Pinter uses few words to pack his very hard punches.  The plays “The New World Order” and “One for the Road”  are painfully clear in the message that women and children, the vulnerable, pay the highest cost of war, but men made vulnerable by being on the losing side get  it too, and badly.  The horror of reading the plays is knowing that although Pinter writes fiction, the scenes are real and have been played over again and again in oppressive regimes around the world.

Pinter’s final poem in the collection is an elegy to the unknown dead, to all who have been killed in war and left as bodies by the side of the road or in a heap of other bodies, unidentified but mourned, alone in death but held close in someone’s memory, somewhere:

Who was the father or daughter or brother
Or uncle or sister or mother or son
Of the dead and abandoned body?

Did you wish the dead boy
Did you close both its eyes
Did you bury the body
Did you leave it abandoned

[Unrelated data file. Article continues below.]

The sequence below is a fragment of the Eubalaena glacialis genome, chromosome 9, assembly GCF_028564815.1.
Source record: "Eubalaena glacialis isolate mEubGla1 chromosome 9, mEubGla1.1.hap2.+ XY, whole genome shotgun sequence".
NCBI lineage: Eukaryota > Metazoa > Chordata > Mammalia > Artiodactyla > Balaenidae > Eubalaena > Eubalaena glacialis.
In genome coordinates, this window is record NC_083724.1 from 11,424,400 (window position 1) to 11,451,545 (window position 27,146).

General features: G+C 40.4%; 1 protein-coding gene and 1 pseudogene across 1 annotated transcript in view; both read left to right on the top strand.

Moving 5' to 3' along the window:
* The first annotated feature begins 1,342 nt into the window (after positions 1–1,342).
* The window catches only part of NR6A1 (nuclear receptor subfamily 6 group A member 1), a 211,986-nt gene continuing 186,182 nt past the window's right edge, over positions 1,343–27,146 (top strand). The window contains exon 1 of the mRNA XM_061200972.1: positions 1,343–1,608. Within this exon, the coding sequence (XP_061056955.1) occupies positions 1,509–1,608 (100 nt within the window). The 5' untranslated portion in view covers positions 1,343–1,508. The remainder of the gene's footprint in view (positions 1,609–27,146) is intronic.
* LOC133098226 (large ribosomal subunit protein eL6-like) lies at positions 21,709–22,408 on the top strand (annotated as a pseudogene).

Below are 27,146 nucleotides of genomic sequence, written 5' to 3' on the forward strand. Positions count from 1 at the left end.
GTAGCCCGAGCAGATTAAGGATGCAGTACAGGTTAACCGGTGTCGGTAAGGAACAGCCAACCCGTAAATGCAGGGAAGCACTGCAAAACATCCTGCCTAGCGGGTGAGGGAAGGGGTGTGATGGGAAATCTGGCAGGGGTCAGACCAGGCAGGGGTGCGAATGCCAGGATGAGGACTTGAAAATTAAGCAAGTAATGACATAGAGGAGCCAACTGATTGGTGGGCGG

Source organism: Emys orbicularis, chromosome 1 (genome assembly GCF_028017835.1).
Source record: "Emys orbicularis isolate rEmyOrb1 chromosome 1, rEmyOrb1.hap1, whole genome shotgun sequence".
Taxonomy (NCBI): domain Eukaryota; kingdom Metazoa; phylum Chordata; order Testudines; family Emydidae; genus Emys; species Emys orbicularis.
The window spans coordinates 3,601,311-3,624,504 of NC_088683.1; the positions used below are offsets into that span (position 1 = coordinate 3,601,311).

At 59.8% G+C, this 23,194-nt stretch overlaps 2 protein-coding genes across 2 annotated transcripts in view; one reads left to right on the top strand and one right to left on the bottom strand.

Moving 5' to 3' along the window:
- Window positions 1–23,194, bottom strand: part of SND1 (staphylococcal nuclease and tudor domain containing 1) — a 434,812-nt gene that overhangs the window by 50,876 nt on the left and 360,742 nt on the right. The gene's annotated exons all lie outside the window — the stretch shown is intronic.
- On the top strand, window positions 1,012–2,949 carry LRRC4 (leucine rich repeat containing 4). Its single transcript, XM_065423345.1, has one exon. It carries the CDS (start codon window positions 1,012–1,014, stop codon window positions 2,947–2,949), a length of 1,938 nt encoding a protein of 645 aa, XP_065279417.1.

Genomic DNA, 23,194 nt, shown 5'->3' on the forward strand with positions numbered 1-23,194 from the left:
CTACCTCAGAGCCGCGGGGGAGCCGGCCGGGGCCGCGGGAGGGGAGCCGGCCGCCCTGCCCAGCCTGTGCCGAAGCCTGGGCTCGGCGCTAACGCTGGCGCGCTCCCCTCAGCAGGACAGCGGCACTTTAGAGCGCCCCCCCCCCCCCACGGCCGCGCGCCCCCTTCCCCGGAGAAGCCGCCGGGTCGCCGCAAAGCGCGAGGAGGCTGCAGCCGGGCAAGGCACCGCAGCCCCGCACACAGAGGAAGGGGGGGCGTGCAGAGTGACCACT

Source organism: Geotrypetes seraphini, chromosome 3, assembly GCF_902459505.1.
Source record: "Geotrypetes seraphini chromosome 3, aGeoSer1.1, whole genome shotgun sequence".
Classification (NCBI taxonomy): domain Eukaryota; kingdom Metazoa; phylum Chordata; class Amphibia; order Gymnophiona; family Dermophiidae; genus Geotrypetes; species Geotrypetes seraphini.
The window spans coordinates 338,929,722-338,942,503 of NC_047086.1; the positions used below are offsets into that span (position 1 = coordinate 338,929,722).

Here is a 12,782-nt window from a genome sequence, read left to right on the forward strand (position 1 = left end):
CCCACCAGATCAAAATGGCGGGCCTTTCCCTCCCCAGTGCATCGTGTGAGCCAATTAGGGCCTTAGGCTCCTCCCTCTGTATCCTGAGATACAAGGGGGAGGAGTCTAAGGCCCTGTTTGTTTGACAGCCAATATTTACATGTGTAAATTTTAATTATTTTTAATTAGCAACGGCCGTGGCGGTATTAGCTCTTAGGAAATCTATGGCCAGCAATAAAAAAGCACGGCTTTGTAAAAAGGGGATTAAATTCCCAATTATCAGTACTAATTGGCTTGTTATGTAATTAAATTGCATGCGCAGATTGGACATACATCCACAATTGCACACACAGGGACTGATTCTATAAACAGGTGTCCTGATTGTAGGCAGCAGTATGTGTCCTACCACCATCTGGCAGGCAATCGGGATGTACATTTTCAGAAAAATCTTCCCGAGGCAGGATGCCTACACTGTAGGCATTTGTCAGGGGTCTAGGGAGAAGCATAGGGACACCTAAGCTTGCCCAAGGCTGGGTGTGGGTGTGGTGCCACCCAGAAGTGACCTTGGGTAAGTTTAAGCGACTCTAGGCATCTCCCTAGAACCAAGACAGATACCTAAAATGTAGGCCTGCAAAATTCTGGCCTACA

Did you kiss the dead body

No matter what your politics, there is a truth in what Pinter writes that cannot be denied, and a responsibility that must be remembered.  We have to protest against those wreak death, and protect those whose lives are threatened. War is terror, and we have to protest against it as the least humane of all human endeavors.

All Poetry is Personal

Yesterday I read Ten Poems to Set You Free by Roger Housden.  Housden has written a series of books about poems, all with the theme of reading and using poems to help a person change themselves for the better.  Housden writes with energy and sincerity and he picks great poems by good poets. Mary Oliver, Stanley Kunitz, and Miguel de Unamuno are poets I’ve read for a long time with joy and pleasure and I will be sure to read Jane Hirshfield now that Housden has introduced her work to me.

As much as I believe that great good comes from reading great books, and of course this includes great poetry, I have trouble with the jargon of self-help and self-knowledge and self-focusing that Housden too often uses in discussing the works of the ten poets he’s chosen for this volume (he’s written other books about poetry).  He knows poetry well; he discusses and uses many more poems and poets than just the ones listed in his table of contents.  He is also well-versed in religious traditions, particularly eastern ones and seems very comfortable aligning those philosophies with the dictates he finds in the ten poems he’s chosen to “set you free.”